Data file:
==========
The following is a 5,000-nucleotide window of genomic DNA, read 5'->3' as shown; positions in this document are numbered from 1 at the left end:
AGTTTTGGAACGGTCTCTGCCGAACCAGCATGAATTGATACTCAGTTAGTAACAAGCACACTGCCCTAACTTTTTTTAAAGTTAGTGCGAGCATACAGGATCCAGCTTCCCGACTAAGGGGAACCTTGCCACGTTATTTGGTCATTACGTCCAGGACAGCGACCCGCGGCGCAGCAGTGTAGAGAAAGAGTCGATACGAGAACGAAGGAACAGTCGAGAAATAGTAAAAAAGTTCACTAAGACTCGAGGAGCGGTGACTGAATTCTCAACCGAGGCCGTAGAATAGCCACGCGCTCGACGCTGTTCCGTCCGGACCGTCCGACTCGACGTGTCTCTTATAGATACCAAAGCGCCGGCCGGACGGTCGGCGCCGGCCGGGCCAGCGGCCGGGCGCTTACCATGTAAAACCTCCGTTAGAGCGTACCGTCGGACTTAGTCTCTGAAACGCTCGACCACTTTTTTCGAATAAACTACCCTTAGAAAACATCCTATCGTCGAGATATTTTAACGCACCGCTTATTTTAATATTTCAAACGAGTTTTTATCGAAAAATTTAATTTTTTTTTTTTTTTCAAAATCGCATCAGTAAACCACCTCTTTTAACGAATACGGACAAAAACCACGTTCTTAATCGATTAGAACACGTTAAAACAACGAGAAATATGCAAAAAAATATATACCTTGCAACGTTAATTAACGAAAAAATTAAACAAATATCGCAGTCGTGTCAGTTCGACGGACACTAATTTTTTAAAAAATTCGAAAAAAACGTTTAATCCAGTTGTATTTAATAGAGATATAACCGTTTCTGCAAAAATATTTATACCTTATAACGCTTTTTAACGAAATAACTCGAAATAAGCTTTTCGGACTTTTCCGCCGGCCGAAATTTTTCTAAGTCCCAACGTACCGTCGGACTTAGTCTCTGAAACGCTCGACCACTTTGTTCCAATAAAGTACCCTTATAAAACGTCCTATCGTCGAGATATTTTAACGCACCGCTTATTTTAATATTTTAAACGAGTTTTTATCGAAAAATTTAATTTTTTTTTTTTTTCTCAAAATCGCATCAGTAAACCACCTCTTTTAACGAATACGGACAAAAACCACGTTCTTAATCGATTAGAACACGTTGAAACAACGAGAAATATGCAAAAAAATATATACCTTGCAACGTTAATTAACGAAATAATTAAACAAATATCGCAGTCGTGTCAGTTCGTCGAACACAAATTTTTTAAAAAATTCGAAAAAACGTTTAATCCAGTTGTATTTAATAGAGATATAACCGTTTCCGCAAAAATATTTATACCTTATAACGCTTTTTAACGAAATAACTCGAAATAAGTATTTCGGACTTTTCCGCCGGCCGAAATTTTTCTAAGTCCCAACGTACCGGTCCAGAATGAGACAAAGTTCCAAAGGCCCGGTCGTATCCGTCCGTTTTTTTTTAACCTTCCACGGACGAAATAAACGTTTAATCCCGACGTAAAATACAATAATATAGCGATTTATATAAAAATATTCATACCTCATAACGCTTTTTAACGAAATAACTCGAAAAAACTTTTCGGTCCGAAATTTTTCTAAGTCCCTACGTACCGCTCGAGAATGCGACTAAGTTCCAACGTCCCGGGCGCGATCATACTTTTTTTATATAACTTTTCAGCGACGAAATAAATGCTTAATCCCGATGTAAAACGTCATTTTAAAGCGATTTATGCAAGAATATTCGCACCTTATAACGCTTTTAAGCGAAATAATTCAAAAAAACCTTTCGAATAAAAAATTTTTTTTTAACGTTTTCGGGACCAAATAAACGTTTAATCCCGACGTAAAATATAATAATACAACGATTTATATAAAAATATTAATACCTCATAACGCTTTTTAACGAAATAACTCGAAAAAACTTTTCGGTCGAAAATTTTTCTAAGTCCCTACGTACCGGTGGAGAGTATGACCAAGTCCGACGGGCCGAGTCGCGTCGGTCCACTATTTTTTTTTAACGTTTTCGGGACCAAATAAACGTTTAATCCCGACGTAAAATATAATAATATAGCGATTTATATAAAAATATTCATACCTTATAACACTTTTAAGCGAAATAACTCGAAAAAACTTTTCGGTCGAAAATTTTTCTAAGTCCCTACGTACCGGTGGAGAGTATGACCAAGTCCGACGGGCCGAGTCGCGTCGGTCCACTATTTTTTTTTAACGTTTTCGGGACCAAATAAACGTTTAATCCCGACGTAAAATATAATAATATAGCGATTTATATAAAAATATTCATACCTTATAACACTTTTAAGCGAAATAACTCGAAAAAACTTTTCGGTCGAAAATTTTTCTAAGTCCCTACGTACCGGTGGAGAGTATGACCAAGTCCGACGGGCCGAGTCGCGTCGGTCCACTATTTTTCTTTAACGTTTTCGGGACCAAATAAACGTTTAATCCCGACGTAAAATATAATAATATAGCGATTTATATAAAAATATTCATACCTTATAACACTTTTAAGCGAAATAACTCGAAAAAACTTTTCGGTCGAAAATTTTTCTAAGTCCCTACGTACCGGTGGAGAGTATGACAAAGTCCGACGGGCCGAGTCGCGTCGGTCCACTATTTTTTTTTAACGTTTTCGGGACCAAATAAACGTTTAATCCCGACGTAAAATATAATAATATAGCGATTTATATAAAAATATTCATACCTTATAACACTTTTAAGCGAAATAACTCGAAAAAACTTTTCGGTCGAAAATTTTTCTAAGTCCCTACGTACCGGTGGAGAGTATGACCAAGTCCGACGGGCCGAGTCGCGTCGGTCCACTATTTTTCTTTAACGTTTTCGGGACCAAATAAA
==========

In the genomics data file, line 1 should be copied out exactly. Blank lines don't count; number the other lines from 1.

The following is a 5,000-nucleotide window of genomic DNA, read 5'->3' as shown; positions in this document are numbered from 1 at the left end: